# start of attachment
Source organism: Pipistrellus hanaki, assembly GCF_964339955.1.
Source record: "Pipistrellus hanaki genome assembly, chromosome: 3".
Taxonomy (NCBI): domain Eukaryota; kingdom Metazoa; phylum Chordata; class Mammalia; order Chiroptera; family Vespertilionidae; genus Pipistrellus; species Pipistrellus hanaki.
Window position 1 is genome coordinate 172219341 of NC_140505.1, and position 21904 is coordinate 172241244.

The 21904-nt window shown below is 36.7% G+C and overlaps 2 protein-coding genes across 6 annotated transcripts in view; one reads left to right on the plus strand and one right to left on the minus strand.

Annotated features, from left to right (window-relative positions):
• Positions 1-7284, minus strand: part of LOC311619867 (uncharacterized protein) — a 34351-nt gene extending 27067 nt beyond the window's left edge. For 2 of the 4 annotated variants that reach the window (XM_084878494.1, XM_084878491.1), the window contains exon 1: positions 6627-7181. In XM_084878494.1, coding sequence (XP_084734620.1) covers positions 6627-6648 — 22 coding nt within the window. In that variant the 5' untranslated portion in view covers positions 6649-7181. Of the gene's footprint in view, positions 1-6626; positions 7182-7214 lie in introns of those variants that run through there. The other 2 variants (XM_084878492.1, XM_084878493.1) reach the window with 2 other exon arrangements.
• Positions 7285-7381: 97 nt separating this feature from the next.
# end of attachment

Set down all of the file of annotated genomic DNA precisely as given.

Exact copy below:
Source organism: Pipistrellus hanaki, assembly GCF_964339955.1.
Source record: "Pipistrellus hanaki genome assembly, chromosome: 3".
Taxonomy (NCBI): domain Eukaryota; kingdom Metazoa; phylum Chordata; class Mammalia; order Chiroptera; family Vespertilionidae; genus Pipistrellus; species Pipistrellus hanaki.
Window position 1 is genome coordinate 172219341 of NC_140505.1, and position 21904 is coordinate 172241244.

The 21904-nt window shown below is 36.7% G+C and overlaps 2 protein-coding genes across 6 annotated transcripts in view; one reads left to right on the plus strand and one right to left on the minus strand.

Annotated features, from left to right (window-relative positions):
• Positions 1-7284, minus strand: part of LOC311619867 (uncharacterized protein) — a 34351-nt gene extending 27067 nt beyond the window's left edge. For 2 of the 4 annotated variants that reach the window (XM_084878494.1, XM_084878491.1), the window contains exon 1: positions 6627-7181. In XM_084878494.1, coding sequence (XP_084734620.1) covers positions 6627-6648 — 22 coding nt within the window. In that variant the 5' untranslated portion in view covers positions 6649-7181. Of the gene's footprint in view, positions 1-6626; positions 7182-7214 lie in introns of those variants that run through there. The other 2 variants (XM_084878492.1, XM_084878493.1) reach the window with 2 other exon arrangements.
• Positions 7285-7381: 97 nt separating this feature from the next.